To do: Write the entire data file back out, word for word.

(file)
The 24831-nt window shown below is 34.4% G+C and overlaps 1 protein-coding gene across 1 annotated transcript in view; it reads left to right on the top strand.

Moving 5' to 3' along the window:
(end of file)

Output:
The 24831-nt window shown below is 34.4% G+C and overlaps 1 protein-coding gene across 1 annotated transcript in view; it reads left to right on the top strand.

Moving 5' to 3' along the window: